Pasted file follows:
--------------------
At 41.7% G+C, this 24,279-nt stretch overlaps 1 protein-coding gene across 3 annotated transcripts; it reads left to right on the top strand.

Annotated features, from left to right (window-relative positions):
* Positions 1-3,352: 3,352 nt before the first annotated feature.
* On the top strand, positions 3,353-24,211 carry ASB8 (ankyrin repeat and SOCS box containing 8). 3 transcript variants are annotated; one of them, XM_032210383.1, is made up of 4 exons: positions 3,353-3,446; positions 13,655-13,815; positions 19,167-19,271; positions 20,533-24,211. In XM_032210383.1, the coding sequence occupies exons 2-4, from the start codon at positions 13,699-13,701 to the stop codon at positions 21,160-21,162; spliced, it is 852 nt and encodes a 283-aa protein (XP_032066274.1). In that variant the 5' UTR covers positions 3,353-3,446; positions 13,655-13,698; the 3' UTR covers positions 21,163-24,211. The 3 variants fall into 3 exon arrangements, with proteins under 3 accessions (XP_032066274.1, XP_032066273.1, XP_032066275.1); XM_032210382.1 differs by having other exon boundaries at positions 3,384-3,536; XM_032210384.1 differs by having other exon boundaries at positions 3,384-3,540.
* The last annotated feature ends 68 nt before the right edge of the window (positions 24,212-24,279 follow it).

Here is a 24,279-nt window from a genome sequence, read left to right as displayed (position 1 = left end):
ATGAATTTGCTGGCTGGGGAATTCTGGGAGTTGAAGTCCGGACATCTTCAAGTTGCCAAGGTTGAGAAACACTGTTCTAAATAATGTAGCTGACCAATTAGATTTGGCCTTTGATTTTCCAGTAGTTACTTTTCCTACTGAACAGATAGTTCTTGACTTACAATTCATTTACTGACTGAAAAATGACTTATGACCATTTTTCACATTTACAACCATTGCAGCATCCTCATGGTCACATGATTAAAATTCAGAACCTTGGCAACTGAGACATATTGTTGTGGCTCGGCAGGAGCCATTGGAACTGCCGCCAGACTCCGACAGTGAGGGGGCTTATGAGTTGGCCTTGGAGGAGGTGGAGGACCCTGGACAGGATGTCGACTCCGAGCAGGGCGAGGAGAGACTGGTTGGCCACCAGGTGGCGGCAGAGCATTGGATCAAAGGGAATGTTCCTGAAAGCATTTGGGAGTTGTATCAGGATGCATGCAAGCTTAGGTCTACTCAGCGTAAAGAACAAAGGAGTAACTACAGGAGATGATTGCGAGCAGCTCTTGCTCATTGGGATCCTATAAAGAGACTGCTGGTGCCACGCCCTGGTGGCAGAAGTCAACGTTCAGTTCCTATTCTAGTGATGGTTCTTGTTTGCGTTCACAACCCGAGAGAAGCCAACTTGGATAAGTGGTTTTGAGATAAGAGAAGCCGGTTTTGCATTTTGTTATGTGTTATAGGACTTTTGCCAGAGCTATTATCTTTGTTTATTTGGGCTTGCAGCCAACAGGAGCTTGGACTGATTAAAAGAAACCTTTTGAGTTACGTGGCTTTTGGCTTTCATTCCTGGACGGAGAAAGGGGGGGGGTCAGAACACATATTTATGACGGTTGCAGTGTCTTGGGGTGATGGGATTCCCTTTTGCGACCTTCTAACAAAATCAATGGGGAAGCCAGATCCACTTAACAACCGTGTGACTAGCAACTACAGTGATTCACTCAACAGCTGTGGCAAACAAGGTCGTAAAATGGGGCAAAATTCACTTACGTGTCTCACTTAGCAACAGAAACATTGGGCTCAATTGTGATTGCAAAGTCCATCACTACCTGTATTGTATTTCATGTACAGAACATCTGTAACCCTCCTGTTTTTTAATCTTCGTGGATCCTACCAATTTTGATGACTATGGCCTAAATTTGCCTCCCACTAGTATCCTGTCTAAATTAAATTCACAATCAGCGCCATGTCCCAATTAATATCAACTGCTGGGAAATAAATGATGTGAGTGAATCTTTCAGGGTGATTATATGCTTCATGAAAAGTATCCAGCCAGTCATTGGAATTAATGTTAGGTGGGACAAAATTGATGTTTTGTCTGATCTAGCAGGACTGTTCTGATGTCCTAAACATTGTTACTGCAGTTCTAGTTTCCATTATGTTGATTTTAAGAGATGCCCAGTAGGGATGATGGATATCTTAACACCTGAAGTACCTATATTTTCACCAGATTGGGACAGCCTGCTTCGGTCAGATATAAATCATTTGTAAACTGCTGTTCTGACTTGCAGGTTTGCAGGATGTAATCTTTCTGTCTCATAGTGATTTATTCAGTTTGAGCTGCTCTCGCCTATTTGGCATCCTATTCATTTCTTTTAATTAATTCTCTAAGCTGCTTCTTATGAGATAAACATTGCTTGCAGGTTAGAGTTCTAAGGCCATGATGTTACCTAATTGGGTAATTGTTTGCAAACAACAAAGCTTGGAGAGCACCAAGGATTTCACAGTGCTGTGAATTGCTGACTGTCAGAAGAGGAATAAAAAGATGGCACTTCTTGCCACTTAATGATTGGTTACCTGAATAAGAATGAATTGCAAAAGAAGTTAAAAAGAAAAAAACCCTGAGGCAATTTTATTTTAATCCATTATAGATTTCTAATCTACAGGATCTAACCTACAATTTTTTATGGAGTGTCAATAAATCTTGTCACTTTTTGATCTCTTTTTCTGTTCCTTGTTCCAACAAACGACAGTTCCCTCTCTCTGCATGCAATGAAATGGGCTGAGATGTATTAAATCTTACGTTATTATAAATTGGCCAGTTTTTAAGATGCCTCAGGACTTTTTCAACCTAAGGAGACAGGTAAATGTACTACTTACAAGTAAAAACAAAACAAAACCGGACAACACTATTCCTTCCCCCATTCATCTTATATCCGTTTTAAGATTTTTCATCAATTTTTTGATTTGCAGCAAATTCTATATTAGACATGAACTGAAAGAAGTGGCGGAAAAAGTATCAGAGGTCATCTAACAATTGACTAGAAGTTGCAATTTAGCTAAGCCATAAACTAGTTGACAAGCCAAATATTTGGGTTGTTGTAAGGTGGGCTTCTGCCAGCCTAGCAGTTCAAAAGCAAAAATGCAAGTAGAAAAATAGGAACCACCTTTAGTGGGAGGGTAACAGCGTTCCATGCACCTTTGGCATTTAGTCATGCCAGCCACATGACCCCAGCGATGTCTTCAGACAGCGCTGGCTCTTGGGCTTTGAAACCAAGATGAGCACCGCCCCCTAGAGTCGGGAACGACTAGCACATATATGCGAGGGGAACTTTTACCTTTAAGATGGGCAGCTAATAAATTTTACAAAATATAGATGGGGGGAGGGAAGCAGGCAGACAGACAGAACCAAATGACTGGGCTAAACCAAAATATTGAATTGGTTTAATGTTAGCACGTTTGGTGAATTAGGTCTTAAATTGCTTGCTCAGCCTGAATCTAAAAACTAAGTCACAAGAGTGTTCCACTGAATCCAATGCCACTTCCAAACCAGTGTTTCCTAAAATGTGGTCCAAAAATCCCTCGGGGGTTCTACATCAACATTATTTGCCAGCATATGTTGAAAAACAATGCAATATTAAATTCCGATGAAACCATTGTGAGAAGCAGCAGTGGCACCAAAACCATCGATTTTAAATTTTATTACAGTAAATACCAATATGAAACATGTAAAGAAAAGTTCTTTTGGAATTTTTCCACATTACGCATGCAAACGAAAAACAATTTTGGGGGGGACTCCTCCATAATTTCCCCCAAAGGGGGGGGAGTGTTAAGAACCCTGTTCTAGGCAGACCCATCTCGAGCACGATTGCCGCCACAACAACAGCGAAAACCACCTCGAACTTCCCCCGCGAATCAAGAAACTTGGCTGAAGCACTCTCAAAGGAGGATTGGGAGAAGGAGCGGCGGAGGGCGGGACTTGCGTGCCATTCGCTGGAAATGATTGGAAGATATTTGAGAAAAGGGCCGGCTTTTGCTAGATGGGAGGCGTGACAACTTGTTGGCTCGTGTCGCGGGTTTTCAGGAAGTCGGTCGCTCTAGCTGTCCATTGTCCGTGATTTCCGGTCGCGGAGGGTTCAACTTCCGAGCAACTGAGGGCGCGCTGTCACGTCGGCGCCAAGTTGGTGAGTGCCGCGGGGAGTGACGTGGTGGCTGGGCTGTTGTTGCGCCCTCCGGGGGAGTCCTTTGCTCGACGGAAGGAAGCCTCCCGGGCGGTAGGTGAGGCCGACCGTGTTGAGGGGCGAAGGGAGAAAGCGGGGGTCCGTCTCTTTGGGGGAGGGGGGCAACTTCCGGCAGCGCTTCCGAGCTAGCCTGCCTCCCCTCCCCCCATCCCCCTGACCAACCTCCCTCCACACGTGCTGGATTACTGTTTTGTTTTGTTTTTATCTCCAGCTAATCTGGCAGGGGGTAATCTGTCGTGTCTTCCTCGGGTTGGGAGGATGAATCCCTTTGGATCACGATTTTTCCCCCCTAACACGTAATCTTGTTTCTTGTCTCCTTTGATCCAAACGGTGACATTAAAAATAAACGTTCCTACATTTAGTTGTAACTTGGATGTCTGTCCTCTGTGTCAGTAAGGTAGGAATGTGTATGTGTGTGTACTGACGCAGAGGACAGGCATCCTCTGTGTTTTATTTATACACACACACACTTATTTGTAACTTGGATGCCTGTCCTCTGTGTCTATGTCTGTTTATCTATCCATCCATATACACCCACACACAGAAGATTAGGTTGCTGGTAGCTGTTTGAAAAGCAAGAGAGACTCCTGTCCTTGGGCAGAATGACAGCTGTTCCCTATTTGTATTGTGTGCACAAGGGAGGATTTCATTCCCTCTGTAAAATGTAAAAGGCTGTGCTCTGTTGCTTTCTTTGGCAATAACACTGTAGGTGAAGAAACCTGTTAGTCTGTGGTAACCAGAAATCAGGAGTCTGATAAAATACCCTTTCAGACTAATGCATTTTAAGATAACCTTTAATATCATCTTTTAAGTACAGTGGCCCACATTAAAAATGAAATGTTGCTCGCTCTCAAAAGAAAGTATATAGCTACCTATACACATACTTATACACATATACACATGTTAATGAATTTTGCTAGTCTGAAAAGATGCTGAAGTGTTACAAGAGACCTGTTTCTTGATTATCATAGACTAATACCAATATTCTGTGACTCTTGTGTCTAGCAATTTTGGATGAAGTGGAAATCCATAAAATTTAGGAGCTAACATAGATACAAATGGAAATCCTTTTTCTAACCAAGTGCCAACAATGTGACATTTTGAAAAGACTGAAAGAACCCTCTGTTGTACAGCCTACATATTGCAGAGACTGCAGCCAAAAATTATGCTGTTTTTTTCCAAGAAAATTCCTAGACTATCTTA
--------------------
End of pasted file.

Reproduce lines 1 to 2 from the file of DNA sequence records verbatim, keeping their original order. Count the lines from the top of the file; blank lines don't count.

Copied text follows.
At 41.7% G+C, this 24,279-nt stretch overlaps 1 protein-coding gene across 3 annotated transcripts; it reads left to right on the top strand.

Annotated features, from left to right (window-relative positions):